Afghanistan » Politics

2019 Presidential Elections and Challenges Ahead

Published Date: August 11, 2018

 

The Afghan Independent Election Commission (IEC) announced the date set for the upcoming presidential elections which they decided would be held on 20 April 2019. Dr. Abdul Badi Sayyad, head of IEC told a press conference that the given date for the presidential elections was chosen based on the country’s constitution and the law on elections, considering the various operational, financial, administrative, security and climate conditions of the country, and as a result of consultations with the representatives of political parties, civil society activists and electoral overseeing institutions.

The announcement of the presidential election’s date comes at a time when there remains much perplexity and uncertainty with regards to the parliamentary elections which have been postponed for three years. Although the parliamentary elections is set to take place on the 20 October 2018,  the existence of security threats, opposition of political parties and accusations of fraud and imitation adds to the ambivalence of the situation.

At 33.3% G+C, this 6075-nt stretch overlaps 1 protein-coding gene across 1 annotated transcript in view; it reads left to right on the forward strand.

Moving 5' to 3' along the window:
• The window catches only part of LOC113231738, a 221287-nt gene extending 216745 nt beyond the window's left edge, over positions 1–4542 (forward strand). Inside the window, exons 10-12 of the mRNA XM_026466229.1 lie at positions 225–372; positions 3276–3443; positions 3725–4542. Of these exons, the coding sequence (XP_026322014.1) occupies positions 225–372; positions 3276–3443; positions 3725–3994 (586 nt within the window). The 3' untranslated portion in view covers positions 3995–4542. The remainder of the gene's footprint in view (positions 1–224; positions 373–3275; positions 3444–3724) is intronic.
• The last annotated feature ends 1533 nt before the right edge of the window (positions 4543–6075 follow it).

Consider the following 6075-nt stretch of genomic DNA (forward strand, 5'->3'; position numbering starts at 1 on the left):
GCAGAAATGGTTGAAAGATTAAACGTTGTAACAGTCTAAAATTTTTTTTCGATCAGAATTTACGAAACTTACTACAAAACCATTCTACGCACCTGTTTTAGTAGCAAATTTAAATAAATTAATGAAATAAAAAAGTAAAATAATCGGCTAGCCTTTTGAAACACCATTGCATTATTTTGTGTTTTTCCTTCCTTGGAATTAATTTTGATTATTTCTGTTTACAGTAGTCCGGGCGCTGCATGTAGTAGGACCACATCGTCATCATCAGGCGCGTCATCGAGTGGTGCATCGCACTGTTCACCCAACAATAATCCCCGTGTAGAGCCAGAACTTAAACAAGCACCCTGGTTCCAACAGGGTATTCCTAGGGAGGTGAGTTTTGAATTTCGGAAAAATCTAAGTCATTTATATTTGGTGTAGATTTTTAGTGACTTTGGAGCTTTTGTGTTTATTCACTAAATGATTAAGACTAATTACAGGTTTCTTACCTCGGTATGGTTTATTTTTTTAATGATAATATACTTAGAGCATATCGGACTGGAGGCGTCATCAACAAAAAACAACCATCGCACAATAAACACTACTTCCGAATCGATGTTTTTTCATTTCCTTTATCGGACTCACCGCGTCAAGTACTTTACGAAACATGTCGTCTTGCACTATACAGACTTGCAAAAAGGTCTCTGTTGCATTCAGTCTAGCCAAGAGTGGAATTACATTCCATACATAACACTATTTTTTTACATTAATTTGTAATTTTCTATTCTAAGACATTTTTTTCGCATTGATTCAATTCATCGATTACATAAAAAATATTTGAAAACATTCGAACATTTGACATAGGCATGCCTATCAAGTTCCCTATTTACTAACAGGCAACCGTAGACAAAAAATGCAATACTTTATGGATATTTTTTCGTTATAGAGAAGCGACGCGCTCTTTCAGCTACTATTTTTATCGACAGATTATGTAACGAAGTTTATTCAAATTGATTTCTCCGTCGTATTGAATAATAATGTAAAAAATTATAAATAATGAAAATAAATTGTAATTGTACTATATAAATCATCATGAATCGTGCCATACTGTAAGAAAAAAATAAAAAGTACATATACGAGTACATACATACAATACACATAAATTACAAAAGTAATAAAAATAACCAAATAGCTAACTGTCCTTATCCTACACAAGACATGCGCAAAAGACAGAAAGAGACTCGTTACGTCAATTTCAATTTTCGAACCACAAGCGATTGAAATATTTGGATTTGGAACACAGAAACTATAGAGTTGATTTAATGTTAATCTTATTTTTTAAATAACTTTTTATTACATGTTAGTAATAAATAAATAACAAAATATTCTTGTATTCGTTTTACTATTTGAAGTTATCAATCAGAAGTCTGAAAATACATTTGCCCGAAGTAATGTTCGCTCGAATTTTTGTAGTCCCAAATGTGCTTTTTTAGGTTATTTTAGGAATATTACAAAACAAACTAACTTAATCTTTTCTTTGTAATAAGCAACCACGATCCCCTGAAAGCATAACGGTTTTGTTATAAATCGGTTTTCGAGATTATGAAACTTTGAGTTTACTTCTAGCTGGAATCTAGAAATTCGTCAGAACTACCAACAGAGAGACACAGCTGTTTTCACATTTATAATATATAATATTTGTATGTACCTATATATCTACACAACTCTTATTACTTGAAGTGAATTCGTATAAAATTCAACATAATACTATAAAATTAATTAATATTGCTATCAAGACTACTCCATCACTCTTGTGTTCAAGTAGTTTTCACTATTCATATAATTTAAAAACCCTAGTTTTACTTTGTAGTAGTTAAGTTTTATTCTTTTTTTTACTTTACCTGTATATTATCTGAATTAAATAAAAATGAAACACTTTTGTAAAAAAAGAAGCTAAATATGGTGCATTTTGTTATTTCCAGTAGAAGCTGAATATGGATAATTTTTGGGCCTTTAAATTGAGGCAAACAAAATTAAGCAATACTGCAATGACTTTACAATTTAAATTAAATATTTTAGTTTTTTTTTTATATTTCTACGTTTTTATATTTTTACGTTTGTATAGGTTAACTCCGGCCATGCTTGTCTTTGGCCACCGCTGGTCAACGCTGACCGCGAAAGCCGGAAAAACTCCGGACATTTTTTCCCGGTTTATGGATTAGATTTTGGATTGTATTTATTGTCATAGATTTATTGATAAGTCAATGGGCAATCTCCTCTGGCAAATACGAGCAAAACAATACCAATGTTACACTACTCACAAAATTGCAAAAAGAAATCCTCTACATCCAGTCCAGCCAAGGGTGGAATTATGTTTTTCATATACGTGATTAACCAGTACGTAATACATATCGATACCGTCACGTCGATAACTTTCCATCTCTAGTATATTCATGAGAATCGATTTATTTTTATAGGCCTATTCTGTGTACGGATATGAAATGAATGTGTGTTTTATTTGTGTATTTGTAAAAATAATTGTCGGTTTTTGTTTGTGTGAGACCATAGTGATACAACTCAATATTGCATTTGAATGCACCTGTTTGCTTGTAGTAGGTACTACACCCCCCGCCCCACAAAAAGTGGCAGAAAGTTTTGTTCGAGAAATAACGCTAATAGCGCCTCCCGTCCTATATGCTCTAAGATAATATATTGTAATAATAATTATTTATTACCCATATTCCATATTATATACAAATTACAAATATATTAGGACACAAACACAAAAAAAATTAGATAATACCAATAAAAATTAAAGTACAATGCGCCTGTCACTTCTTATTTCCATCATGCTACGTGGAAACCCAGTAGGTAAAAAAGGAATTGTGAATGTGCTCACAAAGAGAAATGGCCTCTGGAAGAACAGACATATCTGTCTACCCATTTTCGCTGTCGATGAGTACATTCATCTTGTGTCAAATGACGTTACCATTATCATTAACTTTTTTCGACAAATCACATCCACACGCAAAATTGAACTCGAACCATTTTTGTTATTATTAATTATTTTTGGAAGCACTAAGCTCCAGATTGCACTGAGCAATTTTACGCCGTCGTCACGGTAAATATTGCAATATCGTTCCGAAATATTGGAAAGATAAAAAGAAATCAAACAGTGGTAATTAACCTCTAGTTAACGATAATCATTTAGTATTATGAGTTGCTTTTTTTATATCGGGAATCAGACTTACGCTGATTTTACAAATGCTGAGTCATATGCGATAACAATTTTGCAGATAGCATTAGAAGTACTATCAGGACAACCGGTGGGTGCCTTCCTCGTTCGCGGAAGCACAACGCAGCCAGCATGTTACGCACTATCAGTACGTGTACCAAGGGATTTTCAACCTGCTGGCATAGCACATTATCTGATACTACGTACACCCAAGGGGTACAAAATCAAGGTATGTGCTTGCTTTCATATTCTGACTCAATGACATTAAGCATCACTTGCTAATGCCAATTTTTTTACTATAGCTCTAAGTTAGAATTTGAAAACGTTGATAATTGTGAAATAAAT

In this Analysis, we look at the 2019 presidential elections, the challenges ahead, and the fate of the National Unity Government.

 

Presidential Elections

Based on Article 61 of the Afghan Constitution, the President shall be elected by receiving more than fifty percent of votes cast by voters through free, general, private and direct voting. The presidential term shall expire on 1st of third month of the fifth year after elections. Elections for the new president shall be held within thirty to sixty days prior to the end of the presidential term.   

The term of the National Unity Government (NUG), which was formed after the controversial 2014 presidential elections, will, according to its contract and based on the constitution, officially expire on the 1st of Jawza (3rd month) of 1398 (solar year) after which a new President will be elected to take up office.